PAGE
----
Petrol Landing Cost Hits N1000 Per Liter Mark

The torrential fall of the Naira which has turned the petroleum supply chain into a quagmire is fast eroding the projected gains after the federal government finally removed the petrol subsidy regime.

Oil marketers and government officials also appear not to be on the same page when it comes to the actual landing cost of Petroleum Motor Spirit and the impact that Nigeria’s fluctuating currency has had on the importation of the product.

Presently, it has been calculated that landing cost of Premium Motor Spirit, PMS also called petrol has averaged N1,009 a liter going by prevailing rate of N1,500 per dollar, from N720 per litre recorded in October 2023.

Though, this cannot independent be confirmed by our Correspondent as President of Petroleum Products Retail Outlets Owners Association of Nigeria (PETROAN), Billy Gillis-Harry, said such figures may still be disputed because there are other associated costs like insurance, port charges and cost of hiring vessels.

It has also been reported that the country is paying about N907.5 billion subsidy on petrol monthly as the country’s foreign exchange crisis pushed the actual cost of litre of fuel to N1,203, signalling a return of subsidy regime.

However, an inside source at the Nigerian National Petroleum Company Limited, NNPCL, denied the insinuation.

The source said such reports are falsehood and should be disregarded as subsidy has gone.

“I think we should take a look at the provisions of the Petroleum Industry Act, PIA, which gives the NNPCL the responsibility to ensure energy security at any time. Though it operates as a limited liability company that pays dividend to shareholders, nonetheless the PIA vests that responsibility to the Company to provide buffer and secure the country’s energy demands and perhaps that is what is erroneously being interpreted as return of Subsidy.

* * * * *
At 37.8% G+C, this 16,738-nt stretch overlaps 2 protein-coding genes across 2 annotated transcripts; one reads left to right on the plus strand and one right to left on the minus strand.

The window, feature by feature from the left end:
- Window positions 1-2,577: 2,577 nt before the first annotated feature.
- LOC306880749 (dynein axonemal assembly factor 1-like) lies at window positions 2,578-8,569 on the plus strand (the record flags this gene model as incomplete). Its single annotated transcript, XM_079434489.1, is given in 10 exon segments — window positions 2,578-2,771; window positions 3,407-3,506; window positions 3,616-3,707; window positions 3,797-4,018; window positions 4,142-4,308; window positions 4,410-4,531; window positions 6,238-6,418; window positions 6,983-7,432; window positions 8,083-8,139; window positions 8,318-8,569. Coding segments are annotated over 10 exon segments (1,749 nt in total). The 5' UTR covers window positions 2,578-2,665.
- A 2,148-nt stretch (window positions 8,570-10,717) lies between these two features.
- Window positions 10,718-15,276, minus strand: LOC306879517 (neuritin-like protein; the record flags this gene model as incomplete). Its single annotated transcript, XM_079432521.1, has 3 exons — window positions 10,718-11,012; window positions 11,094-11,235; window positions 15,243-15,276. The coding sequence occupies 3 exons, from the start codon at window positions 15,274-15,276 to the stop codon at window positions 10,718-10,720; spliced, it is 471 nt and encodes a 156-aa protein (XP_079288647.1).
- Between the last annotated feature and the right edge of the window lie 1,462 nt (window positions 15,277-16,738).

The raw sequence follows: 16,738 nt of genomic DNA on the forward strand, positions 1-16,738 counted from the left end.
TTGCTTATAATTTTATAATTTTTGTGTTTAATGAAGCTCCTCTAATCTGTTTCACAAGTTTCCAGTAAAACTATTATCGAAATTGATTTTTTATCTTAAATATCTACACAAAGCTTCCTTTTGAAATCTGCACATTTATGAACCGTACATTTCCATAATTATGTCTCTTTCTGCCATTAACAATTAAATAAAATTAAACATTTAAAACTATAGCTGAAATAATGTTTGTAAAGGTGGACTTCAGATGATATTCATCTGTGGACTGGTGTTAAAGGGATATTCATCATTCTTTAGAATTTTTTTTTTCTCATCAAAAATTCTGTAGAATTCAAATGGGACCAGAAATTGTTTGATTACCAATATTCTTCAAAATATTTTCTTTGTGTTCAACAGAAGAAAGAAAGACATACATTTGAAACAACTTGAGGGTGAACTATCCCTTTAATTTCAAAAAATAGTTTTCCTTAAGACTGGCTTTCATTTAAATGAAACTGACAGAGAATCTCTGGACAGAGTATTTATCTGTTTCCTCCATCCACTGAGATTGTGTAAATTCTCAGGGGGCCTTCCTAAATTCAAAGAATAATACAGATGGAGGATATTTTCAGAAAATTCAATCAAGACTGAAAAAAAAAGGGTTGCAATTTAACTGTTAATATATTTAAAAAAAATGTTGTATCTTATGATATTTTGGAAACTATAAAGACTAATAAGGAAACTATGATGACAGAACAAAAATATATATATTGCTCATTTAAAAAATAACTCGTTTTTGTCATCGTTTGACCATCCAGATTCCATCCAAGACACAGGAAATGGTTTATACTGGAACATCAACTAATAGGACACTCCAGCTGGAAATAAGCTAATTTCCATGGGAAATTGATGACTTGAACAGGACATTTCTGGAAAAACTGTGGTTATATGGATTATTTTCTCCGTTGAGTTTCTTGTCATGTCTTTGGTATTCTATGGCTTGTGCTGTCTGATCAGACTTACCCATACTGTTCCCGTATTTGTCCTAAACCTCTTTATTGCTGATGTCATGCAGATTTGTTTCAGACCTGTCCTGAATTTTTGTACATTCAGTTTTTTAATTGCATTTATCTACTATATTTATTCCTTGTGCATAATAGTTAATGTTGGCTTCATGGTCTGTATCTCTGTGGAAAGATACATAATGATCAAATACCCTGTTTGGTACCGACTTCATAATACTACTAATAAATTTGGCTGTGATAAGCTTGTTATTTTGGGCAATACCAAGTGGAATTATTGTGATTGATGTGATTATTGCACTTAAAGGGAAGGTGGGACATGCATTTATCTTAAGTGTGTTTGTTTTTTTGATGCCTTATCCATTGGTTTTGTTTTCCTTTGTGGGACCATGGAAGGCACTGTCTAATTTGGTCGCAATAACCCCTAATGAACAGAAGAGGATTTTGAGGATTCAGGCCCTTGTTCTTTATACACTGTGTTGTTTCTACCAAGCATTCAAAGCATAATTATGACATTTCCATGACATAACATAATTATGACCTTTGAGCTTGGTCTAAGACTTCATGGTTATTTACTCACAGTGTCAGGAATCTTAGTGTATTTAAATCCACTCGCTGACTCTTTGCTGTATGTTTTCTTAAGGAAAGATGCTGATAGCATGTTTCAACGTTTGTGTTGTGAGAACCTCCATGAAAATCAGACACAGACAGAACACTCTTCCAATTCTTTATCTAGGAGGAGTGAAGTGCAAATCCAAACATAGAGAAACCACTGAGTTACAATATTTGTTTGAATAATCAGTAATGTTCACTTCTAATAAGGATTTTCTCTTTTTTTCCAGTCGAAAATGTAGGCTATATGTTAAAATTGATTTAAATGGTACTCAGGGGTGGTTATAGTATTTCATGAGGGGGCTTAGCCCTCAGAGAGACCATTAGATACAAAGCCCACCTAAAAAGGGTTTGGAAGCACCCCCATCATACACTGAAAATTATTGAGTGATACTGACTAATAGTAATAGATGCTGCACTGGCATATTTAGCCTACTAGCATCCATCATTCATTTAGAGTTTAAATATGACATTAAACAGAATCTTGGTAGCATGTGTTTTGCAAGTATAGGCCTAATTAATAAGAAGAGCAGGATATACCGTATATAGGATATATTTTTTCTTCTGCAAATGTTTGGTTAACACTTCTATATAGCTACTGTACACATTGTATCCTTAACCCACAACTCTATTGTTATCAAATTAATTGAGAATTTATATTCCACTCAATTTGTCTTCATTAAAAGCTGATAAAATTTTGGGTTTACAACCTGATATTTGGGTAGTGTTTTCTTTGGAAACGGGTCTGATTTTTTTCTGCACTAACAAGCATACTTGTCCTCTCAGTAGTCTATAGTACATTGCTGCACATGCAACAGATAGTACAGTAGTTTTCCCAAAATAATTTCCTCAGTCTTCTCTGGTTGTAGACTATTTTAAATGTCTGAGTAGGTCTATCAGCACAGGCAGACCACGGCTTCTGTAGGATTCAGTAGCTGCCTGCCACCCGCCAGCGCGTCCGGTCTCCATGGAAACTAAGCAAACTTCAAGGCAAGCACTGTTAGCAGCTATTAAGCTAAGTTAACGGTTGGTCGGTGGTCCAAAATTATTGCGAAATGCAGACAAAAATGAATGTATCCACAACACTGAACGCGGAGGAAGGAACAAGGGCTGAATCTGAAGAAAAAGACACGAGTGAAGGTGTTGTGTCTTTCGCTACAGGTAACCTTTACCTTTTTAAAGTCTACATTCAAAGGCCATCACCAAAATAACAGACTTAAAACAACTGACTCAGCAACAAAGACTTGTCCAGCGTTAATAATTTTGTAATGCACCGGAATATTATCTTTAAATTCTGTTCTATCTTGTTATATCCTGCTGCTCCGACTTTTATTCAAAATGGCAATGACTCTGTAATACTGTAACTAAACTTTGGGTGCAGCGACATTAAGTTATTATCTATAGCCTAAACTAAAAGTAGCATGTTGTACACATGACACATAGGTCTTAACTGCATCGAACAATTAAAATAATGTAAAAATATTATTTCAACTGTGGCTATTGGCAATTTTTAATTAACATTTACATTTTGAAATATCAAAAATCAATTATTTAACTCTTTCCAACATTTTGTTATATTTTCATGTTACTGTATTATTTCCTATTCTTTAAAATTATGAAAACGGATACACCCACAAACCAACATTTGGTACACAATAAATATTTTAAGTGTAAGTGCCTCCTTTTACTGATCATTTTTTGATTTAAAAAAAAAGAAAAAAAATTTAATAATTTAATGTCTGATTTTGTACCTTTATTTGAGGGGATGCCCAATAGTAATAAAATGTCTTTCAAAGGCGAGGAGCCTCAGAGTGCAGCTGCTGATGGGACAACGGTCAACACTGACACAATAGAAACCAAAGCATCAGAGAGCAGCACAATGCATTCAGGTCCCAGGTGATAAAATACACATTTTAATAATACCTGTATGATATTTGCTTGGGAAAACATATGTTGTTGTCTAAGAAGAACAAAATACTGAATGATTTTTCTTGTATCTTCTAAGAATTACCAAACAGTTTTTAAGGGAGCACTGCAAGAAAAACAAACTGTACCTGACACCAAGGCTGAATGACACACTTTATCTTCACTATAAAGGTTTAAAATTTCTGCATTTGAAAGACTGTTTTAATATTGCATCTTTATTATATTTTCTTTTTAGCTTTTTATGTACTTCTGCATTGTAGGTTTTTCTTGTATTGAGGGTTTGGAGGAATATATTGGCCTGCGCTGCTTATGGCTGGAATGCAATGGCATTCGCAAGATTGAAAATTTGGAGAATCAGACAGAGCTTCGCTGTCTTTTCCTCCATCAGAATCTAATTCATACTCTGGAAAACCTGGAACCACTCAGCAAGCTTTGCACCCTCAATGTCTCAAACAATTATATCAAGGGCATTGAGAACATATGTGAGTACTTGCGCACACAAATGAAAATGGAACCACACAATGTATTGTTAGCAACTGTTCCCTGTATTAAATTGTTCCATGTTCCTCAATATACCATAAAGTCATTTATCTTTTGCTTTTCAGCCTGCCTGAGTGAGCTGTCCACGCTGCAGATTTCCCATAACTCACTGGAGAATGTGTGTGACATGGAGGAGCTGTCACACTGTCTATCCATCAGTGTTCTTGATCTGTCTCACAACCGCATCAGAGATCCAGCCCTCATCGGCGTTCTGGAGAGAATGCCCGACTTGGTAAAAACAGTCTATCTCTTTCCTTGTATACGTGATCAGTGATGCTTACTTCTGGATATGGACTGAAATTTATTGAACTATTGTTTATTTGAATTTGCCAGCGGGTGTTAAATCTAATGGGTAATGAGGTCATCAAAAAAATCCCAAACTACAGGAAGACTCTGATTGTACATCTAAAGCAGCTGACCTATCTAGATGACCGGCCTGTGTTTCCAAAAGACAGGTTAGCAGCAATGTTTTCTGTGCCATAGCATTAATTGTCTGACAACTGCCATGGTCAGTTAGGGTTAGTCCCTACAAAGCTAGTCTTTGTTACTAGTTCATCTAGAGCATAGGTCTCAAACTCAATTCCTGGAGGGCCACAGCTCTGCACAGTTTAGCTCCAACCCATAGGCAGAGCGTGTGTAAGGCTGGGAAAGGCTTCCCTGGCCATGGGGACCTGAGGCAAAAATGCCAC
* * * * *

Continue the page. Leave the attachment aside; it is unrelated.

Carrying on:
The group CEO of the Nigerian National Petroleum Company (NNPC) Limited, Mele Kyari, had said at the birth of NNPCL that the country was spending over N400 billion monthly on petrol subsidy, but investigations into Nigeria’s petrol pricing dynamics have revealed a significant surge in the landing cost of petrol, attributed to the escalating exchange rate.

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In his views, the chief executive officer, CEO, of the Center For The Promotion Of Private Enterprises, CPPE, Dr. Muda Yusuf, said, “Evidently, the currency depreciation has partially eroded the subsidy savings.”
According to Yusuf, this is because the cost of fuel importation has increased, when converted to naira, adding.

Besides, the mounting inflationary pressures has inherently increased the subsidy because the pump price had remained fixed while the landing cost has been on the increase.”
This he said is understandable in the light of the current hardships being experienced by the citizens.

“The government is unlikely to go back to full subsidy. Doing so, would amount to a complete reversal of a major pillar of the current reforms. Besides the government do not have the fiscal space to ensure full restoration of subsidy.

“The objective of the reform is actually to exit completely from fuel subsidy regime. But this will take some time as the economic fundamentals are still weak.” he advised.
Just recently the International Monetary Fund (IMF) claimed that the Nigerian government has, through the backdoor, resumed the payment of subsidies on petrol.

LEADERSHIP WEEKEND writes that on May 29, 2023, President Bola Tinubu announced an end to petrol subsidy, which caused a hike in the prices of goods and services in the country.